A business proposal is an important way of selling your company’s goods or services to a client—either a company or an individual. Sometimes you may send a business proposal to a potential client unsolicited; other times a business will send you an RFP (request for proposal) (1). Whatever the situation, knowing how to write a precise, informative, and effective business proposal is imperative. Here I lay out four steps to make your business proposals shine:
1. Make sure the job is doable: Before you start writing a business proposal, you need to make sure that your business will be able to meet the client’s needs. You need to make sure that you understand exactly what the client is asking for. Often clients don’t know exactly what the job they’re asking for entails, so make sure that you do. Writing a proposal for a job that your company can’t do will end in embarrassment and will be bad for your company’s reputation.
2. Evaluate how your business will meet the client’s needs: Once you’ve decided that your business is capable of meeting the client’s needs, figure out exactly how your business will do the job. Decide how much money you will charge to your client and decide all of the steps your business will take to complete the job. The more information you give the client, the more comfortable they will feel accepting your proposal.
3. Decide how you will outshine your competitors: You will almost always have competitors who are also proposing their services to your potential client. You need to decide what your company can do that its competitors cannot. Ask yourself why the client would choose your services over those of other companies.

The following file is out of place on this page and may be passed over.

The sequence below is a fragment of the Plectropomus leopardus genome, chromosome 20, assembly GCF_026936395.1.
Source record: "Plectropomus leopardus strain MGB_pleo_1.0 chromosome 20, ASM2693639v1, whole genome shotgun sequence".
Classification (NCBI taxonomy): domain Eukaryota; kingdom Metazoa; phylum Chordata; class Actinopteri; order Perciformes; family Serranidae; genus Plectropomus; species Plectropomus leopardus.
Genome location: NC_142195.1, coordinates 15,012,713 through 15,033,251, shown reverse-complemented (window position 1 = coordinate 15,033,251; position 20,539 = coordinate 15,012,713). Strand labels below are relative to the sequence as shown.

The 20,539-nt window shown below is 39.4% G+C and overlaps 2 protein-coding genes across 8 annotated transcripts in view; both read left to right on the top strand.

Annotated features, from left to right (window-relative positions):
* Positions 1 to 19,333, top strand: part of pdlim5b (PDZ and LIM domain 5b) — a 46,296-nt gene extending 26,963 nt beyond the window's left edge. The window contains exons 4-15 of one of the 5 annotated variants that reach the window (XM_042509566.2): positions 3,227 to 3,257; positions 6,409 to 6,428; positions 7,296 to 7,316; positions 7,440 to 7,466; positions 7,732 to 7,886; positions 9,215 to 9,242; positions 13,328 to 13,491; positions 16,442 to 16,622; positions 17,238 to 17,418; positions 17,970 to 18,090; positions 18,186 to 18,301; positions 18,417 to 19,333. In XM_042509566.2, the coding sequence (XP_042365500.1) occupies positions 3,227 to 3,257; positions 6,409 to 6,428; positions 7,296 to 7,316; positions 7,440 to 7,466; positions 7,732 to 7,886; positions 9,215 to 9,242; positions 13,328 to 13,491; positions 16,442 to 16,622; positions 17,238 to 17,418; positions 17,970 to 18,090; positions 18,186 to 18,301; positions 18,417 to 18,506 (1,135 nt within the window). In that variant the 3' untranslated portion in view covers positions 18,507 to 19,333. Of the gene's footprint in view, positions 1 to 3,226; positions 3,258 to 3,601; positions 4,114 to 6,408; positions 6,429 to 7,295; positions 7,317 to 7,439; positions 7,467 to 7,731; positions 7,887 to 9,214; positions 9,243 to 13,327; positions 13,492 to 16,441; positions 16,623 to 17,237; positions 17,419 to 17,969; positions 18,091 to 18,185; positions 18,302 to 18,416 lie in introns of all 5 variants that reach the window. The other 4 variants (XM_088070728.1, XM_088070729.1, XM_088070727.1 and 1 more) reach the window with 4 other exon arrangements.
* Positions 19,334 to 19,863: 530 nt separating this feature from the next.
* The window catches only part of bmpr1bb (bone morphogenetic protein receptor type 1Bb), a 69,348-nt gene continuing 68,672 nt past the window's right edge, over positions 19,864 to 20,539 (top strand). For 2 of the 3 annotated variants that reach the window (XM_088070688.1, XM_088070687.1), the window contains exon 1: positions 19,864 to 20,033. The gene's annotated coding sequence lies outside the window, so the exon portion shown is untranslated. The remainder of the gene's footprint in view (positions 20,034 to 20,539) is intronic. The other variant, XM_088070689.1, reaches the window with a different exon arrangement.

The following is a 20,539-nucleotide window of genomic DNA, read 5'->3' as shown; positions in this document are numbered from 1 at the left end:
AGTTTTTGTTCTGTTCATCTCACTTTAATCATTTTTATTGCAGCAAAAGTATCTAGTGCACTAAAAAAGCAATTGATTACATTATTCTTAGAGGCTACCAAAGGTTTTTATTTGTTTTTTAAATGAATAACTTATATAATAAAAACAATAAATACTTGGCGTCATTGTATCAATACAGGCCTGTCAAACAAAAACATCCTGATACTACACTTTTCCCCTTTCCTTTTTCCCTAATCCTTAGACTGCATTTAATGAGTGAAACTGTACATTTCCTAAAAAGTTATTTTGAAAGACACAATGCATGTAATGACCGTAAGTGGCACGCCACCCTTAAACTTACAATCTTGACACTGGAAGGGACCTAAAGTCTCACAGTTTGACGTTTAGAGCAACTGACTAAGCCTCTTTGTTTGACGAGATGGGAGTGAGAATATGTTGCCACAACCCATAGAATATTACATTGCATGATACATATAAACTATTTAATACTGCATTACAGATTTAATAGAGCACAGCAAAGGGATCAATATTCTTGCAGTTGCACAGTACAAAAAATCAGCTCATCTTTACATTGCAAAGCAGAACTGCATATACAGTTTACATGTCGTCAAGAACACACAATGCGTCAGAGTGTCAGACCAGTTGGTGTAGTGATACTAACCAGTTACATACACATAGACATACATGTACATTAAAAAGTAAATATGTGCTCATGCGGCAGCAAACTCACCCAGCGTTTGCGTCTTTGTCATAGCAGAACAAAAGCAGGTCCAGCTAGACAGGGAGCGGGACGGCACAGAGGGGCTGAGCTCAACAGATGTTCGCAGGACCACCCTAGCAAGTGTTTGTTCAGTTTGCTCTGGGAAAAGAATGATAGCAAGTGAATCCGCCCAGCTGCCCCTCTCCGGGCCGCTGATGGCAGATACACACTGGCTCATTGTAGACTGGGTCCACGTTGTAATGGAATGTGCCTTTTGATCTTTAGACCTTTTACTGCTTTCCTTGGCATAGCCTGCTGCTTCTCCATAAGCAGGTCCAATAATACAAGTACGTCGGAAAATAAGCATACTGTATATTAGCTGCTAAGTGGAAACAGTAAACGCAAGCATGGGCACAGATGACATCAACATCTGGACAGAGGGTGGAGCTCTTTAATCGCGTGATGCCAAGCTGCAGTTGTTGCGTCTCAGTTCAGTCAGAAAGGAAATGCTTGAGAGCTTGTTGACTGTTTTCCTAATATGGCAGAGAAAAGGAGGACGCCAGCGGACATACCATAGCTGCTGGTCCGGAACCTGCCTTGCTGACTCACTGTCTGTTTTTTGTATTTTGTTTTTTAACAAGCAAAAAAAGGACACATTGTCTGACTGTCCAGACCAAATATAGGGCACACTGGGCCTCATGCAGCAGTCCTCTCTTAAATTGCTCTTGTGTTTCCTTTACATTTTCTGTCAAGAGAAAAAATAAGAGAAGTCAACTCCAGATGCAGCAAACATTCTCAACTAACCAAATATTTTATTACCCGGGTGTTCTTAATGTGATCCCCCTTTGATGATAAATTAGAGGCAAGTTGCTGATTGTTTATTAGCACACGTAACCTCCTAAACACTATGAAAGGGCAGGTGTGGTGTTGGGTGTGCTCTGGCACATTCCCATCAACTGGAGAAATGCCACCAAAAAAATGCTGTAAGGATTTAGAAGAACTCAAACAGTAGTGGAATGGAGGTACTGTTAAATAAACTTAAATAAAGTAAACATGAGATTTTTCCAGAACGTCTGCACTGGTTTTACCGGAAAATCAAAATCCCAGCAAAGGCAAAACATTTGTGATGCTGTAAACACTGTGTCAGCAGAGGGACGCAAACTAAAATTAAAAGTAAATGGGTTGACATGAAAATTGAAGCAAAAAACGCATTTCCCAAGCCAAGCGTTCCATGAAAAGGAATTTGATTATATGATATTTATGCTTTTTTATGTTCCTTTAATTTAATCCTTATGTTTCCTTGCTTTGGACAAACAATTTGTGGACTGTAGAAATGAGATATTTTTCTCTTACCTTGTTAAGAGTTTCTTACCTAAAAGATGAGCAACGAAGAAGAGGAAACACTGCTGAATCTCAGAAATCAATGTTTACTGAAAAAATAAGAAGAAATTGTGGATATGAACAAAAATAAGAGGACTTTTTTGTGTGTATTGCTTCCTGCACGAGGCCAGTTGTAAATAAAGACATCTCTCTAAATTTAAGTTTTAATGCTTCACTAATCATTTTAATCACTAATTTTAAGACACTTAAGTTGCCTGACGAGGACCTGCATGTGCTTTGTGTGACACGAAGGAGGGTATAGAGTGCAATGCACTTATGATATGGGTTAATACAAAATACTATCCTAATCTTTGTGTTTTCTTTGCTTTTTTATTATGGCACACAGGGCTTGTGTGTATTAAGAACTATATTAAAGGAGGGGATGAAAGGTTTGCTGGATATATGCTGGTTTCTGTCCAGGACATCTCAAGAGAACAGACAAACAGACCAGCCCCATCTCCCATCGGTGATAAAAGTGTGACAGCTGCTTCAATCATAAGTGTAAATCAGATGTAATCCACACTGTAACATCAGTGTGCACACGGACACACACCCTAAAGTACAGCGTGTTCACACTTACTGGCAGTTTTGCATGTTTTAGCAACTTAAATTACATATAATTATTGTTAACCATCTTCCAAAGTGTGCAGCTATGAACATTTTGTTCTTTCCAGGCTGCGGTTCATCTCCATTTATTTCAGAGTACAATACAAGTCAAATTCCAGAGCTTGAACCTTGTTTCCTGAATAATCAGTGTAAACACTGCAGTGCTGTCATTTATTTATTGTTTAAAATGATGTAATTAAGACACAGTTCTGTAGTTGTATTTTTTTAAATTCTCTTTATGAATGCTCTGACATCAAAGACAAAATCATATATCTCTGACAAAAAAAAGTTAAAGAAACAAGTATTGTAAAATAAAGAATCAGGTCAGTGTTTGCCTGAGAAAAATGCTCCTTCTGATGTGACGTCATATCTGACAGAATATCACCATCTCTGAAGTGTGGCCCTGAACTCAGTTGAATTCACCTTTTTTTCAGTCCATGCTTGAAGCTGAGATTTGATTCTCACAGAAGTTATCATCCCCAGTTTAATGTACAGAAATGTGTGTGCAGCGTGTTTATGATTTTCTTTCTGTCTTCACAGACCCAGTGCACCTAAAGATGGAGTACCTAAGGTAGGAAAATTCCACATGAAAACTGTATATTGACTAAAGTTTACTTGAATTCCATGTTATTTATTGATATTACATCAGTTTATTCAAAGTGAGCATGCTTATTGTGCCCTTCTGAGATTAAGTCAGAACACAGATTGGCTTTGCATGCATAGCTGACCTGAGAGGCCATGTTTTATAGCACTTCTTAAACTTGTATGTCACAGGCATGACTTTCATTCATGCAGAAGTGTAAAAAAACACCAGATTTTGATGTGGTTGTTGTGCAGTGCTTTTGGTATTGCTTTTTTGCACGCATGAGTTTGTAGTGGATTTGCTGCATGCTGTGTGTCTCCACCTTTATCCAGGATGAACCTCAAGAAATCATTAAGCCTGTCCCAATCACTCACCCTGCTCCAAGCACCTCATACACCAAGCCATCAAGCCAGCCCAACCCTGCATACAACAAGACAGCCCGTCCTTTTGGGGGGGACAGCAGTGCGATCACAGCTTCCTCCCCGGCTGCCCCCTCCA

4. Write a well-written proposal: Shervin Freed, coauthor of Writing Winning Business Proposals (McGraw-Hill) said: "To me, good writing is symptomatic of your basic abilities. Poor writing and poor grammar would make me ask, 'How good can these people be if they can't even express themselves intelligently?'" (1). Not only does the information in your proposal need to be adequate and precise, it needs to be presented in writing without grammatical or structural errors. Take great pains to make your business proposal fantastic. Write it meticulously and then proofread it several times over. After you’ve finished proofreading it, have at least two other people proofread it several times.
To summarize: first make sure that your business can accomplish the job the client needs done, then decide how your company will do the job, next decide how you will stand out among your competitors, then finally present all of this information in a crystal-clear, cleanly written business proposal. Follow this four-step formula and your business will attract loyal, long-term clients.